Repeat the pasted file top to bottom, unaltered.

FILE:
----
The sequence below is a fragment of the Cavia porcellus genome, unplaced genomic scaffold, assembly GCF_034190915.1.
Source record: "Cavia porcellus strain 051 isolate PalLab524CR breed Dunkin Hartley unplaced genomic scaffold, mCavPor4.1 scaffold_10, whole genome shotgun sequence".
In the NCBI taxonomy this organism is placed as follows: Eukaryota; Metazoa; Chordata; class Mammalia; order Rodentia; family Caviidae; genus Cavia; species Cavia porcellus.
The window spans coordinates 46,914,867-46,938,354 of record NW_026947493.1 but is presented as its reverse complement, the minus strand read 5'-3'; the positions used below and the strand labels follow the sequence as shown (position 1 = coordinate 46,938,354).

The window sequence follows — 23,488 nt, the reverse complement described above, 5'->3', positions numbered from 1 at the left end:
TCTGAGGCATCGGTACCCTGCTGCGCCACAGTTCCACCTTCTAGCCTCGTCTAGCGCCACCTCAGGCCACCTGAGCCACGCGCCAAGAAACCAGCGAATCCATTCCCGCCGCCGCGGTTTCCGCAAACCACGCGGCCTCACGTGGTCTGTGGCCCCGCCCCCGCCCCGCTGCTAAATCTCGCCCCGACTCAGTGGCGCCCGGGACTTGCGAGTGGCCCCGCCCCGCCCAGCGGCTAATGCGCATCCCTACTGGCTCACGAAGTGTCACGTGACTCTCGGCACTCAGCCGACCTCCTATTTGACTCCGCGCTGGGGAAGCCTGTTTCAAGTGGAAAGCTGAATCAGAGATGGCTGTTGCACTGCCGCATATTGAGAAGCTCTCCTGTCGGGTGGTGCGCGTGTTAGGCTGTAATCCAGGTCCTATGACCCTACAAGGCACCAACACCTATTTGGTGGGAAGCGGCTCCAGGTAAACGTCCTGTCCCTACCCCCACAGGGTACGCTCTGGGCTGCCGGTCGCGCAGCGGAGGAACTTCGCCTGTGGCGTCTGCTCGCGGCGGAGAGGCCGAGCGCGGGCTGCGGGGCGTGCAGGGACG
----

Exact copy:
The sequence below is a fragment of the Cavia porcellus genome, unplaced genomic scaffold, assembly GCF_034190915.1.
Source record: "Cavia porcellus strain 051 isolate PalLab524CR breed Dunkin Hartley unplaced genomic scaffold, mCavPor4.1 scaffold_10, whole genome shotgun sequence".
In the NCBI taxonomy this organism is placed as follows: Eukaryota; Metazoa; Chordata; class Mammalia; order Rodentia; family Caviidae; genus Cavia; species Cavia porcellus.
The window spans coordinates 46,914,867-46,938,354 of record NW_026947493.1 but is presented as its reverse complement, the minus strand read 5'-3'; the positions used below and the strand labels follow the sequence as shown (position 1 = coordinate 46,938,354).

The window sequence follows — 23,488 nt, the reverse complement described above, 5'->3', positions numbered from 1 at the left end:
TCTGAGGCATCGGTACCCTGCTGCGCCACAGTTCCACCTTCTAGCCTCGTCTAGCGCCACCTCAGGCCACCTGAGCCACGCGCCAAGAAACCAGCGAATCCATTCCCGCCGCCGCGGTTTCCGCAAACCACGCGGCCTCACGTGGTCTGTGGCCCCGCCCCCGCCCCGCTGCTAAATCTCGCCCCGACTCAGTGGCGCCCGGGACTTGCGAGTGGCCCCGCCCCGCCCAGCGGCTAATGCGCATCCCTACTGGCTCACGAAGTGTCACGTGACTCTCGGCACTCAGCCGACCTCCTATTTGACTCCGCGCTGGGGAAGCCTGTTTCAAGTGGAAAGCTGAATCAGAGATGGCTGTTGCACTGCCGCATATTGAGAAGCTCTCCTGTCGGGTGGTGCGCGTGTTAGGCTGTAATCCAGGTCCTATGACCCTACAAGGCACCAACACCTATTTGGTGGGAAGCGGCTCCAGGTAAACGTCCTGTCCCTACCCCCACAGGGTACGCTCTGGGCTGCCGGTCGCGCAGCGGAGGAACTTCGCCTGTGGCGTCTGCTCGCGGCGGAGAGGCCGAGCGCGGGCTGCGGGGCGTGCAGGGACG